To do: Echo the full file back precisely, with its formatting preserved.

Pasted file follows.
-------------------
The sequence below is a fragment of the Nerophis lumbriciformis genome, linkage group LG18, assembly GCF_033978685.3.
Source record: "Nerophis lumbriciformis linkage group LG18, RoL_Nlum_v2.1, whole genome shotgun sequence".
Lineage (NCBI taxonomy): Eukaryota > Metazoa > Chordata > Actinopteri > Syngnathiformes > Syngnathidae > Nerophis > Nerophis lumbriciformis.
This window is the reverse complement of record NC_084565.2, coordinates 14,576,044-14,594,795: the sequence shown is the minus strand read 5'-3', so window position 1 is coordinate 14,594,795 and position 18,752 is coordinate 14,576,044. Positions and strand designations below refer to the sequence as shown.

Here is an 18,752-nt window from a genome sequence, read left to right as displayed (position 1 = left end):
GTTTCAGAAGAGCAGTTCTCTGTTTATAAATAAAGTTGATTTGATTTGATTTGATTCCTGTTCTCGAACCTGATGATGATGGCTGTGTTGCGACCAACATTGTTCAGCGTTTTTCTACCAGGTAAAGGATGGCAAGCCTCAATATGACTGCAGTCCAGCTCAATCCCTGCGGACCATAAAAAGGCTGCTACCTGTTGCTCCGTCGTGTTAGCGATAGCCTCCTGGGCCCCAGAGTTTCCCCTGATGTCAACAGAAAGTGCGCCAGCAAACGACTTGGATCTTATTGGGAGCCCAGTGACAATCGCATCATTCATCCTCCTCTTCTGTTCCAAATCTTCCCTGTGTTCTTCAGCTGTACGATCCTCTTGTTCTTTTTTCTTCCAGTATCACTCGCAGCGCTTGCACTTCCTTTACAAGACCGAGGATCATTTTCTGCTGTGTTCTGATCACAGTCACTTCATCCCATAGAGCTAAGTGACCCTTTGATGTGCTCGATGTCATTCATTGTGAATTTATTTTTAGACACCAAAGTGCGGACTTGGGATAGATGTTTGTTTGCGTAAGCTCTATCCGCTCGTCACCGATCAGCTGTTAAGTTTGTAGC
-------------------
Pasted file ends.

The sequence below is a fragment of the Nerophis lumbriciformis genome, linkage group LG18, assembly GCF_033978685.3.
Source record: "Nerophis lumbriciformis linkage group LG18, RoL_Nlum_v2.1, whole genome shotgun sequence".
Lineage (NCBI taxonomy): Eukaryota > Metazoa > Chordata > Actinopteri > Syngnathiformes > Syngnathidae > Nerophis > Nerophis lumbriciformis.
This window is the reverse complement of record NC_084565.2, coordinates 14,576,044-14,594,795: the sequence shown is the minus strand read 5'-3', so window position 1 is coordinate 14,594,795 and position 18,752 is coordinate 14,576,044. Positions and strand designations below refer to the sequence as shown.

Here is an 18,752-nt window from a genome sequence, read left to right as displayed (position 1 = left end):
GTTTCAGAAGAGCAGTTCTCTGTTTATAAATAAAGTTGATTTGATTTGATTTGATTCCTGTTCTCGAACCTGATGATGATGGCTGTGTTGCGACCAACATTGTTCAGCGTTTTTCTACCAGGTAAAGGATGGCAAGCCTCAATATGACTGCAGTCCAGCTCAATCCCTGCGGACCATAAAAAGGCTGCTACCTGTTGCTCCGTCGTGTTAGCGATAGCCTCCTGGGCCCCAGAGTTTCCCCTGATGTCAACAGAAAGTGCGCCAGCAAACGACTTGGATCTTATTGGGAGCCCAGTGACAATCGCATCATTCATCCTCCTCTTCTGTTCCAAATCTTCCCTGTGTTCTTCAGCTGTACGATCCTCTTGTTCTTTTTTCTTCCAGTATCACTCGCAGCGCTTGCACTTCCTTTACAAGACCGAGGATCATTTTCTGCTGTGTTCTGATCACAGTCACTTCATCCCATAGAGCTAAGTGACCCTTTGATGTGCTCGATGTCATTCATTGTGAATTTATTTTTAGACACCAAAGTGCGGACTTGGGATAGATGTTTGTTTGCGTAAGCTCTATCCGCTCGTCACCGATCAGCTGTTAAGTTTGTAGC